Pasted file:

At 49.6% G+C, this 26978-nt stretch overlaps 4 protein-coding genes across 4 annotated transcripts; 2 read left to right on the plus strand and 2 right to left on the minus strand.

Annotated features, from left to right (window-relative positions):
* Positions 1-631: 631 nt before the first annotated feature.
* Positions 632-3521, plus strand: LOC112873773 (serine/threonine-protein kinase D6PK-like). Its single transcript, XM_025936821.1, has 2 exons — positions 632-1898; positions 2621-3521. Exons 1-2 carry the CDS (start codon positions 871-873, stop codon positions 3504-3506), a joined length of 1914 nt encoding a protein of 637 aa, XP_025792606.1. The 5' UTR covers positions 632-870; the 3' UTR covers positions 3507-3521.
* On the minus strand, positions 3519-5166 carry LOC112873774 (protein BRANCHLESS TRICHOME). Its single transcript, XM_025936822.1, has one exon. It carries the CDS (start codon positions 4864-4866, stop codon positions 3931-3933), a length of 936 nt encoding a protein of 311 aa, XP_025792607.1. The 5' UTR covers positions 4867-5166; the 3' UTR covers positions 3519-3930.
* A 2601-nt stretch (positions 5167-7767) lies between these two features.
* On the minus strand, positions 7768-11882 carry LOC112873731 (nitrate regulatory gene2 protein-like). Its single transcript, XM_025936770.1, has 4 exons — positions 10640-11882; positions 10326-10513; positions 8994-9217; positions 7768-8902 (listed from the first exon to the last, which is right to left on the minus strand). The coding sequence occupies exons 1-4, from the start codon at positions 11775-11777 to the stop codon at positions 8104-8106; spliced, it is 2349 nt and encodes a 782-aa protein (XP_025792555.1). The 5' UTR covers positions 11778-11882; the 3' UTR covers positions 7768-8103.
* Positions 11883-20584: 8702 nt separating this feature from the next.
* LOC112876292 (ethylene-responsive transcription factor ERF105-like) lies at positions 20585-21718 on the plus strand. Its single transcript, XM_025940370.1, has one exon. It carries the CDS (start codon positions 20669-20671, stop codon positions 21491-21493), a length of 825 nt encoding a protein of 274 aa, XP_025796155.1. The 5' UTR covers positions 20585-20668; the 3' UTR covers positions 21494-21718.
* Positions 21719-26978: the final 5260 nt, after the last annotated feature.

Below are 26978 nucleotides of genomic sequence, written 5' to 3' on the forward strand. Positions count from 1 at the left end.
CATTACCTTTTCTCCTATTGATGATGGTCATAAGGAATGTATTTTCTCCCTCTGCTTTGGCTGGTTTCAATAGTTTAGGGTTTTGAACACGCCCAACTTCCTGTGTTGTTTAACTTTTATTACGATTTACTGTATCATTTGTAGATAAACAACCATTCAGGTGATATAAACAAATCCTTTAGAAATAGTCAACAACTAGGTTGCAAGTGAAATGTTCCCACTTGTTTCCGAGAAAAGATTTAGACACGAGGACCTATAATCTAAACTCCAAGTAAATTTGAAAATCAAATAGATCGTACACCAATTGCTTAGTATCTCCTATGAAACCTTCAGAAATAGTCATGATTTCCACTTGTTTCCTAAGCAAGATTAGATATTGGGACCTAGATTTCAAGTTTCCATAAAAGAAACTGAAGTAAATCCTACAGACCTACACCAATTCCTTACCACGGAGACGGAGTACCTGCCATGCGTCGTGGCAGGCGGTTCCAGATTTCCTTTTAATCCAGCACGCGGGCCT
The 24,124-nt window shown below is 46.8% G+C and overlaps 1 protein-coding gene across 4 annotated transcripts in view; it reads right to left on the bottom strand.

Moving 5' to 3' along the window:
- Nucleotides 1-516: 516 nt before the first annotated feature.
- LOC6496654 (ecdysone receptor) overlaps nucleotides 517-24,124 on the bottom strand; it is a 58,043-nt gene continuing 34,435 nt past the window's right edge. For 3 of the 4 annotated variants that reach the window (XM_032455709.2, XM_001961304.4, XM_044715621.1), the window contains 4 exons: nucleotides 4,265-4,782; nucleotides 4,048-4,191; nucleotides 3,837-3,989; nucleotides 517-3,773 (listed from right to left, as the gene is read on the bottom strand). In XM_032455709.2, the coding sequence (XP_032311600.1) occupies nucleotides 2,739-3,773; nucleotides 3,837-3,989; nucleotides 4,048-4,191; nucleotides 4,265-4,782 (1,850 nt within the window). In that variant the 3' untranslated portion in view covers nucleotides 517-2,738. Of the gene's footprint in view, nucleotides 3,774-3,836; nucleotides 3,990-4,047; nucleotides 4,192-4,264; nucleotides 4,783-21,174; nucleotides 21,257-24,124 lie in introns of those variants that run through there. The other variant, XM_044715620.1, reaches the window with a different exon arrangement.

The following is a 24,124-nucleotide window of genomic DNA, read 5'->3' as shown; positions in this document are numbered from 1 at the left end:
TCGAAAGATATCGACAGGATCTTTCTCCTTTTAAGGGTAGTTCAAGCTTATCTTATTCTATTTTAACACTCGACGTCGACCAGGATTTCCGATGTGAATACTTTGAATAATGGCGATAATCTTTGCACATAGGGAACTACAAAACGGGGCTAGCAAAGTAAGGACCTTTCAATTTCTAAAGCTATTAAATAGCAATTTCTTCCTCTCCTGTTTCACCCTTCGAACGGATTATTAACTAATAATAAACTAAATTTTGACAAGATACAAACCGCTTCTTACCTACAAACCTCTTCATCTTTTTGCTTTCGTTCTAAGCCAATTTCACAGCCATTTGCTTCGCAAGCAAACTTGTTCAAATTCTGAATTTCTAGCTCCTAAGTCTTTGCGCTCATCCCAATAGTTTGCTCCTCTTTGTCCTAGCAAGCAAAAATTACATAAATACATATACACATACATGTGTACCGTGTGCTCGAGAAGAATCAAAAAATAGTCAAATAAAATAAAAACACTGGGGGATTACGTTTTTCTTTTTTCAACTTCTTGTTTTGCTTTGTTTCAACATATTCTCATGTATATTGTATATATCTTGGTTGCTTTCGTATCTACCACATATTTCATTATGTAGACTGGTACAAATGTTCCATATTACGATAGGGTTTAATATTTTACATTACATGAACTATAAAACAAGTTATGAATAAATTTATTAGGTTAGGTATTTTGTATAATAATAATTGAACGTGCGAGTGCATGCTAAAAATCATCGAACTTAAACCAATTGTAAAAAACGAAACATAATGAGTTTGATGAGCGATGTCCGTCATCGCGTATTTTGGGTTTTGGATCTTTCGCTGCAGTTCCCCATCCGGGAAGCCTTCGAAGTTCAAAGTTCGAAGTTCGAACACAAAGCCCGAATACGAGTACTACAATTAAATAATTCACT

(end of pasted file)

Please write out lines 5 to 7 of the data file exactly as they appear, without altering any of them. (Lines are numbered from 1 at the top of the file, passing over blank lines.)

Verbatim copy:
* On the minus strand, positions 3519-5166 carry LOC112873774 (protein BRANCHLESS TRICHOME). Its single transcript, XM_025936822.1, has one exon. It carries the CDS (start codon positions 4864-4866, stop codon positions 3931-3933), a length of 936 nt encoding a protein of 311 aa, XP_025792607.1. The 5' UTR covers positions 4867-5166; the 3' UTR covers positions 3519-3930.
* A 2601-nt stretch (positions 5167-7767) lies between these two features.
* On the minus strand, positions 7768-11882 carry LOC112873731 (nitrate regulatory gene2 protein-like). Its single transcript, XM_025936770.1, has 4 exons — positions 10640-11882; positions 10326-10513; positions 8994-9217; positions 7768-8902 (listed from the first exon to the last, which is right to left on the minus strand). The coding sequence occupies exons 1-4, from the start codon at positions 11775-11777 to the stop codon at positions 8104-8106; spliced, it is 2349 nt and encodes a 782-aa protein (XP_025792555.1). The 5' UTR covers positions 11778-11882; the 3' UTR covers positions 7768-8103.